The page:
The Humble Swede, my father

I’ve been keeping a blog for the past three years.  My tagline, HumbleSwede, came from a name some friends of mine in college used to call me.  I wasn’t sure then that it fit, but nonetheless it stuck. 

This past Thursday, my father passed away, and it hits me now that maybe that name was aspirational.  My father was truly the Humble Swede.  He was smart.  He was funny.  He was strong.  He was kind.  He was gentle.  But perhaps the adjective that pegged him best was humble.

It has taken me four days to bring myself to write.  I’m trying hard not to be bitter about the way my humble father’s life ended.  Alone.  I know that in this time, my family is not unique in missing out on goodbyes, and hugs, and hands held, but it gives me extra pain to think about my parents, after 65 years together, not being able to see each other these past five weeks, not being able to comfort each other as I know they would have.  My father went to the hospital with COVID in mid November.  He was moved five times, from hospital to rehab center to hospital and back. He never made it home.  Never was able to have a visitor.  But I don’t want to dwell on those five weeks.

I prefer to remember him at our dinner table, when his hearing was better and his mind sharper.  I prefer to remember the pre-Google era when he would bound from his chair to grab a dictionary or encyclopedia because he had to find an answer and his plate of food could wait.  I prefer to remember him purposely mangling the names of my favorite baseball players, his subtle way of pointing out that there were more important things than sports and sports heroes.  I prefer to remember the gauze and tape at the crook of his arm every month for as long as I can remember, the sign that he had given blood…again.  I prefer to remember my parents’ friendly debates at dinner.  Remember when debates could be civilized?  I prefer to remember the wildly unmanicured yard my father cultivated.  More jungle than suburban landscape, it revealed his priorities.  I prefer to remember his stubborn practicality, the cardboard box that served as the mailbox on my parents’ front door, the rubber bands that held open the shower door.  I prefer to remember his views on taxes.  He didn’t mind them as long as they were used for “good.”  “We have plenty,” he liked to say.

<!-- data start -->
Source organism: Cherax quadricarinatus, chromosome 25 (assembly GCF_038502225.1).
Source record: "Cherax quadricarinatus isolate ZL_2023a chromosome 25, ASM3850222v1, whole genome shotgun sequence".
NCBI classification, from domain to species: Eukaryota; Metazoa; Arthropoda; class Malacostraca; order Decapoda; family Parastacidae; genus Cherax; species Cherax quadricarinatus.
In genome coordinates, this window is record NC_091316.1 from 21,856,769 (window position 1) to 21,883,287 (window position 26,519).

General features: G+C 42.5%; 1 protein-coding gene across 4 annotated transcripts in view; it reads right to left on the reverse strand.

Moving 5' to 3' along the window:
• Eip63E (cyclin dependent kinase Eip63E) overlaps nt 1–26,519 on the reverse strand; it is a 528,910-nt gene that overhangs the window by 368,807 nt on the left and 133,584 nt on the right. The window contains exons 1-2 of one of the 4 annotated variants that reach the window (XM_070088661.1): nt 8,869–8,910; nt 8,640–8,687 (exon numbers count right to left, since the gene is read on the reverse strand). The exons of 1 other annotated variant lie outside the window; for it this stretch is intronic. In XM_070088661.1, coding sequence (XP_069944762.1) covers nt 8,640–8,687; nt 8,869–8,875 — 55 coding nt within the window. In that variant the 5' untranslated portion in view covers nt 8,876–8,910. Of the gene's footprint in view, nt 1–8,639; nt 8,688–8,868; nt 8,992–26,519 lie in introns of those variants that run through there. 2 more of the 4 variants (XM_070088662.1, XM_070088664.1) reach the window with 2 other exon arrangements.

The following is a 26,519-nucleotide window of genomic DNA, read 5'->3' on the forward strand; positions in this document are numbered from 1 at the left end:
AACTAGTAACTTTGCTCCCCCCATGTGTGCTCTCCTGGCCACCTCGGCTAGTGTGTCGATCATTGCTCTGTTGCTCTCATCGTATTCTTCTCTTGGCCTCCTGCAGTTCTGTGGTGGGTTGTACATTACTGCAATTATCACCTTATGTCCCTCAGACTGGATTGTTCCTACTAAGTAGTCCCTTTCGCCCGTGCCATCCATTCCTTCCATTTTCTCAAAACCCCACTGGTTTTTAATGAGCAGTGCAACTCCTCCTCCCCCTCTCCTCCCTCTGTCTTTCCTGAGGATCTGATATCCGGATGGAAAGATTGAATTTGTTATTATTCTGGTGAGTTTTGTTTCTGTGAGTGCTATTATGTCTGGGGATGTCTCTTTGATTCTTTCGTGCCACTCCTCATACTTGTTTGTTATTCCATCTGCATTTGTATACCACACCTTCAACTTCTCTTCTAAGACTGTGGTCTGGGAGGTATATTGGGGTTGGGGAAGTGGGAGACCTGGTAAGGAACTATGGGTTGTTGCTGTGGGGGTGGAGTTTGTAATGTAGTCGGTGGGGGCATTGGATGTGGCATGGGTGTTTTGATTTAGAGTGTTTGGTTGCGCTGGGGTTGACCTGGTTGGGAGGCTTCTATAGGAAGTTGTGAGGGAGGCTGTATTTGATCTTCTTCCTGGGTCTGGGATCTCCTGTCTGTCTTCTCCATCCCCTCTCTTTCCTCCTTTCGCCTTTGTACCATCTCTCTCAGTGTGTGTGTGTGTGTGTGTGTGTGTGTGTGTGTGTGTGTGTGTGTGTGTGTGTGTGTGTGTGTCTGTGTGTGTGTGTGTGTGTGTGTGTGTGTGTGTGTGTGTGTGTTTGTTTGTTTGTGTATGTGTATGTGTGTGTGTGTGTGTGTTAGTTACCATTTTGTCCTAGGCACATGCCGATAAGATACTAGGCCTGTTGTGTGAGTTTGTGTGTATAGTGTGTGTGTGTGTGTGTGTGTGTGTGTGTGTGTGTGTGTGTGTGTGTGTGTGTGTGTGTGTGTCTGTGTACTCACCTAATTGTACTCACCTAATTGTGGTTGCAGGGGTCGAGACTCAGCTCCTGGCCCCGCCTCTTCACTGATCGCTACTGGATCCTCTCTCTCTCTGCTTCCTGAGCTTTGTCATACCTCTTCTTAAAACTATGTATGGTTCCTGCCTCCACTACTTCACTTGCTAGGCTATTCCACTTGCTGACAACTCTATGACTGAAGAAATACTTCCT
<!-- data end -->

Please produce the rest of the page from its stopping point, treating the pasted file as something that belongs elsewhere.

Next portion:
Every dinner at our house ended with my father saying, “Tack för maten,” to my mother (Thanks for the food). 

My mother’s concluding words, “Well, that’s all there is,” led to another predictable response from Dad.

He would declare it “an elegant sufficiency,” and then add, “anything more would be superfluity.”  It was his favorite line from a favorite book, Brighten the Corner Where You Live.  I know he loved that line for its humble sentiment, but just as much for the irony of its high-falutin’ vocabulary.

Yes, my father loved his family tree. He took pride in the accomplishments of his prize-winning grandfather and father, but mostly he celebrated what he had in us.  He may not have uncovered the role of an enzyme or discovered a neurotransmitter, like his forebears.  Still, quietly and humbly, he brightened the corner where he lived.  For that, he will always be famous to me.

26 thoughts on “The Humble Swede, my father